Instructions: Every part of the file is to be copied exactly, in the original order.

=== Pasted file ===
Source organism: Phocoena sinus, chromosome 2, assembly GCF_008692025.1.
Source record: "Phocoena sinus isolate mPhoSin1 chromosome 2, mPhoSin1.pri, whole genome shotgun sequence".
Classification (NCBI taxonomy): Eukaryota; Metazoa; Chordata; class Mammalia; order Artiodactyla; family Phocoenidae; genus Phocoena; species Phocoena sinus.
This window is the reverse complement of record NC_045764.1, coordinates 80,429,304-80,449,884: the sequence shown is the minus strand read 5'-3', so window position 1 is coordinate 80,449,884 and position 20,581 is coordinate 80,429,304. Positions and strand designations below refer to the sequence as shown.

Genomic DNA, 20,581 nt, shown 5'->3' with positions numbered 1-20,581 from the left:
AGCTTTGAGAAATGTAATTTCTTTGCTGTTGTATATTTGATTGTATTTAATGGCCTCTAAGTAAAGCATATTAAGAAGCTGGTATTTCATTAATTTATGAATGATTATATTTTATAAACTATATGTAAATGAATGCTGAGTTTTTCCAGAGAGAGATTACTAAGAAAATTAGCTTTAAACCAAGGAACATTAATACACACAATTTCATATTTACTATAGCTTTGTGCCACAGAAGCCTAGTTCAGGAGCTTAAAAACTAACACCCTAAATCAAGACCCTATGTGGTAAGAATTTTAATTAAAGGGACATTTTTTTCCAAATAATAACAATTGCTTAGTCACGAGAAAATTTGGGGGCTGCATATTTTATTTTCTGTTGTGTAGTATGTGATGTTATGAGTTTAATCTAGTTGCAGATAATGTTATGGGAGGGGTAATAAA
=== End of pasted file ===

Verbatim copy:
Source organism: Phocoena sinus, chromosome 2, assembly GCF_008692025.1.
Source record: "Phocoena sinus isolate mPhoSin1 chromosome 2, mPhoSin1.pri, whole genome shotgun sequence".
Classification (NCBI taxonomy): Eukaryota; Metazoa; Chordata; class Mammalia; order Artiodactyla; family Phocoenidae; genus Phocoena; species Phocoena sinus.
This window is the reverse complement of record NC_045764.1, coordinates 80,429,304-80,449,884: the sequence shown is the minus strand read 5'-3', so window position 1 is coordinate 80,449,884 and position 20,581 is coordinate 80,429,304. Positions and strand designations below refer to the sequence as shown.

Genomic DNA, 20,581 nt, shown 5'->3' with positions numbered 1-20,581 from the left:
AGCTTTGAGAAATGTAATTTCTTTGCTGTTGTATATTTGATTGTATTTAATGGCCTCTAAGTAAAGCATATTAAGAAGCTGGTATTTCATTAATTTATGAATGATTATATTTTATAAACTATATGTAAATGAATGCTGAGTTTTTCCAGAGAGAGATTACTAAGAAAATTAGCTTTAAACCAAGGAACATTAATACACACAATTTCATATTTACTATAGCTTTGTGCCACAGAAGCCTAGTTCAGGAGCTTAAAAACTAACACCCTAAATCAAGACCCTATGTGGTAAGAATTTTAATTAAAGGGACATTTTTTTCCAAATAATAACAATTGCTTAGTCACGAGAAAATTTGGGGGCTGCATATTTTATTTTCTGTTGTGTAGTATGTGATGTTATGAGTTTAATCTAGTTGCAGATAATGTTATGGGAGGGGTAATAAA